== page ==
This case concerned a family dispute about the transfer of a property. Prior to her death, a property owned solely by Ms Chandler was transferred into the joint names of Ms Chandler and the defendant, Ms Lombardi (Ms Chandler’s daughter) who was acting in her role as attorney for financial affairs. On her death, Ms Chandler’s son who was also executor of her estate, challenged the transfer.
The court found that the gift was void as it did not fall within the scope of gifting as set out in the Mental Capacity Act 2005.
Ms Lombardi had not sought permission from the Court of Protection to transfer the property into joint names. The attorney was unaware that the transfer into joint names was effectively a “gift” of Ms Chandler’s interest in half of the property. The court held that the transfer was void and that the Land Register should be rectified. The court also emphasised that the attorney’s lack of knowledge of the need to seek the court’s permission to make a gift of this nature was not an adequate defence.
What is a gift?
A gift is not just money…it also includes:
- Selling a house or other assets at less than market value;
- Making loans at nil, or low interest;
- Allowing someone to live rent free or at a low rent in the donor’s property
- Investing in a business
- Making a payment for the care that somebody gives to a person that is inadequate;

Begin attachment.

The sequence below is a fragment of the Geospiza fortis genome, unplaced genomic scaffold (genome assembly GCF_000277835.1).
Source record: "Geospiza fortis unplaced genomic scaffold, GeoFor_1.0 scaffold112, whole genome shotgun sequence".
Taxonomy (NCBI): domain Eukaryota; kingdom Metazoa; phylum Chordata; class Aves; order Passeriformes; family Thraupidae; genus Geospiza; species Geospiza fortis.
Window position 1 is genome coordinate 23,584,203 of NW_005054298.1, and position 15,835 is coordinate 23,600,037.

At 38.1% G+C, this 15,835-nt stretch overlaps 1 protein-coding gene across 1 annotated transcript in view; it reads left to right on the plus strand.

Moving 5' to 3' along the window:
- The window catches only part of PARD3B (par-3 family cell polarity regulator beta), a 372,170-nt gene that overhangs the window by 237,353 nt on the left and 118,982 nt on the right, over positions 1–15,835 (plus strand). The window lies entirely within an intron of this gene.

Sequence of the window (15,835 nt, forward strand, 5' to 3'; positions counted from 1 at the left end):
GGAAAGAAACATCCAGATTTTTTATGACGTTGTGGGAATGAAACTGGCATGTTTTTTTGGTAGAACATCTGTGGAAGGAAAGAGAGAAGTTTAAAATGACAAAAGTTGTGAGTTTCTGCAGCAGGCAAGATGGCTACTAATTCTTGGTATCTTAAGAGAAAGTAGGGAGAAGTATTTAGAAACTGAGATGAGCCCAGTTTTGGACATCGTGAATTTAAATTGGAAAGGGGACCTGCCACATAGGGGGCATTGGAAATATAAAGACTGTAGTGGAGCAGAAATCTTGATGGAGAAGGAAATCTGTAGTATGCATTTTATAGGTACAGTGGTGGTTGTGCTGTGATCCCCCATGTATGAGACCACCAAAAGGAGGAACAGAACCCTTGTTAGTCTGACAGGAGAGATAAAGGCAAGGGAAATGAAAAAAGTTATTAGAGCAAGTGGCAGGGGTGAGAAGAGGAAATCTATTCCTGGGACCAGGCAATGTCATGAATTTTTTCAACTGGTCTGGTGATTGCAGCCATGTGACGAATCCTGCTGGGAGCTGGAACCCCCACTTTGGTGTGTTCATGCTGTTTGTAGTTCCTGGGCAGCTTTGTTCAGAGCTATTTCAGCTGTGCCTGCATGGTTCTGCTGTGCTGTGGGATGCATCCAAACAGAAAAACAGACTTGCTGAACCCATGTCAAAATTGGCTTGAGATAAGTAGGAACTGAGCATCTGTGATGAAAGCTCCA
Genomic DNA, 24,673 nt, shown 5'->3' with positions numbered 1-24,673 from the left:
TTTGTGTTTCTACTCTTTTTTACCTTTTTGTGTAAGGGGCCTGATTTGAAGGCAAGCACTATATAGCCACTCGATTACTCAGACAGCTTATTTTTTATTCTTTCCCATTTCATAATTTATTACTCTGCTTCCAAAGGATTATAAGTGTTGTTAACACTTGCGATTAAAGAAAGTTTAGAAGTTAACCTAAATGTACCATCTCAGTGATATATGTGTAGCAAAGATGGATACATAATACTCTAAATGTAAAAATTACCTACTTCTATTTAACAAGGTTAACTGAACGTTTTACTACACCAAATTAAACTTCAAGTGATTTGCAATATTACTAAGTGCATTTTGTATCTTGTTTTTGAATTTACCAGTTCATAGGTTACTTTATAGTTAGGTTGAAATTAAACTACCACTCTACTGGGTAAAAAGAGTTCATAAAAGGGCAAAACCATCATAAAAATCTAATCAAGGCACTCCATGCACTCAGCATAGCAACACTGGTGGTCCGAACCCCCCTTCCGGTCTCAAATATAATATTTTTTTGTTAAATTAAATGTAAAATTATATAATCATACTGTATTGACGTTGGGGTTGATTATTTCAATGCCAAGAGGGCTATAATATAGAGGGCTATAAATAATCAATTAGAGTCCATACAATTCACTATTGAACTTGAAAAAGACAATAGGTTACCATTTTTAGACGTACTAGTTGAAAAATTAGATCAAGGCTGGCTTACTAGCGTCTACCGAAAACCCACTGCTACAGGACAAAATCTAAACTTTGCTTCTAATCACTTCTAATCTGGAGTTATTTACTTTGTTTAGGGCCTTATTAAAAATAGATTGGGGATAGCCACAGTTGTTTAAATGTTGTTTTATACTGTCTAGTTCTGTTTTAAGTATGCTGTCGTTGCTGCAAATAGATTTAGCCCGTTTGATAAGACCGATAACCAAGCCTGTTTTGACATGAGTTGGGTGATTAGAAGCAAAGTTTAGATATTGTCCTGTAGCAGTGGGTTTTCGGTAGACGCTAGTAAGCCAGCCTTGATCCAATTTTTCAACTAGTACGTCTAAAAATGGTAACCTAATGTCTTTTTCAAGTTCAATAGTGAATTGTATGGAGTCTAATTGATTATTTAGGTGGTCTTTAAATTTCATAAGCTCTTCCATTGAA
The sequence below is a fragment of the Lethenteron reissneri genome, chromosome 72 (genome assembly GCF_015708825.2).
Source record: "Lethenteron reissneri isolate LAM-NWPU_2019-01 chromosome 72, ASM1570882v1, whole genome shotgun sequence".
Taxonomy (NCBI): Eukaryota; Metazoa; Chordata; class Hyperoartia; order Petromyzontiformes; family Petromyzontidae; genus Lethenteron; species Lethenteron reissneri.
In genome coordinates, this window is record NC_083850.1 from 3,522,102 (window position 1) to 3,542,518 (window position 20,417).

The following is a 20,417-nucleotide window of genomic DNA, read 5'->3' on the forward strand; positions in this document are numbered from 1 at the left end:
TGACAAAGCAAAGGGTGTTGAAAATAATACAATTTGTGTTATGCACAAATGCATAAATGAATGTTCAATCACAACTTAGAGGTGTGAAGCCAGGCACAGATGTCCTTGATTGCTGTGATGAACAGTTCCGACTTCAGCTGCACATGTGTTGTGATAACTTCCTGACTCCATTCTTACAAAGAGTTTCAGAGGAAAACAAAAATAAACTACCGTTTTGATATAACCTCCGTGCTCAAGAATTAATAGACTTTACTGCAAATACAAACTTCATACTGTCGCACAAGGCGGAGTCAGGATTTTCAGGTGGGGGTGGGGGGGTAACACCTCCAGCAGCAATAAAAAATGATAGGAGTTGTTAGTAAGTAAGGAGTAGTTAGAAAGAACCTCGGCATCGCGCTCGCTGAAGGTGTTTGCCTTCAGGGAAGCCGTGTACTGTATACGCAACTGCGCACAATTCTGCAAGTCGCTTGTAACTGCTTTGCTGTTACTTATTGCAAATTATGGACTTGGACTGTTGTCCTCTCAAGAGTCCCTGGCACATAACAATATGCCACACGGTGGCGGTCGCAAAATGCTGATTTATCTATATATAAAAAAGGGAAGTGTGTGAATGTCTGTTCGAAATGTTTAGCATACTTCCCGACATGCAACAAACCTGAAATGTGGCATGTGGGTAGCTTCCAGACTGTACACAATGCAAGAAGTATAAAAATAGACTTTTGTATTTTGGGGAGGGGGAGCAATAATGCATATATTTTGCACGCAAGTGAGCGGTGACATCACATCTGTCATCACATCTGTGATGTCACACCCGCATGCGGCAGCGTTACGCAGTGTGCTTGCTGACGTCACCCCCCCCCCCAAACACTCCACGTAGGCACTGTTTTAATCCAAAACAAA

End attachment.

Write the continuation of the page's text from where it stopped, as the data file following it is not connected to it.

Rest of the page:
- Putting a person’s property into trust or changing a person’s entitlement by way of a Deed of Variation.
The Rules are strict…
Section 12(2) of the Mental Capacity Act 2005, states that the ONLY time an Attorney can make gifts is:
- In accordance with any conditions / restrictions in the Lasting Power of Attorney;
- On customary occasions, (for example birthdays, marriage, civil partnerships, Christmas, Diwali, Hanukah and Chinese New Year etc.) to persons (including the Attorney) who are related or connected to the donor
- To any charity to which the donor made or might have been expected to make gifts
Any gifts that fall outside the scope of gifting WILL require authorisation by the Court of Protection before the gift is made. As in the case of Chandler v. Lombardi, gifting without the necessary authority can have serious consequences. In certain cases the Attorney may be removed and/or asked to pay back money or return gifts.
The role of an Attorney or Deputy involves a great deal of power and responsibility and it is essential you understand the rules and duties involved.
If you have any queries regarding your role as an Attorney or the Court of Protection, please contact our Senior Solicitor, Marie O’Malley.
For details of the case, please click here https://www.bailii.org/ew/cases/EWHC/Ch/2022/22.html
Marie O'Malley | Senior Solicitor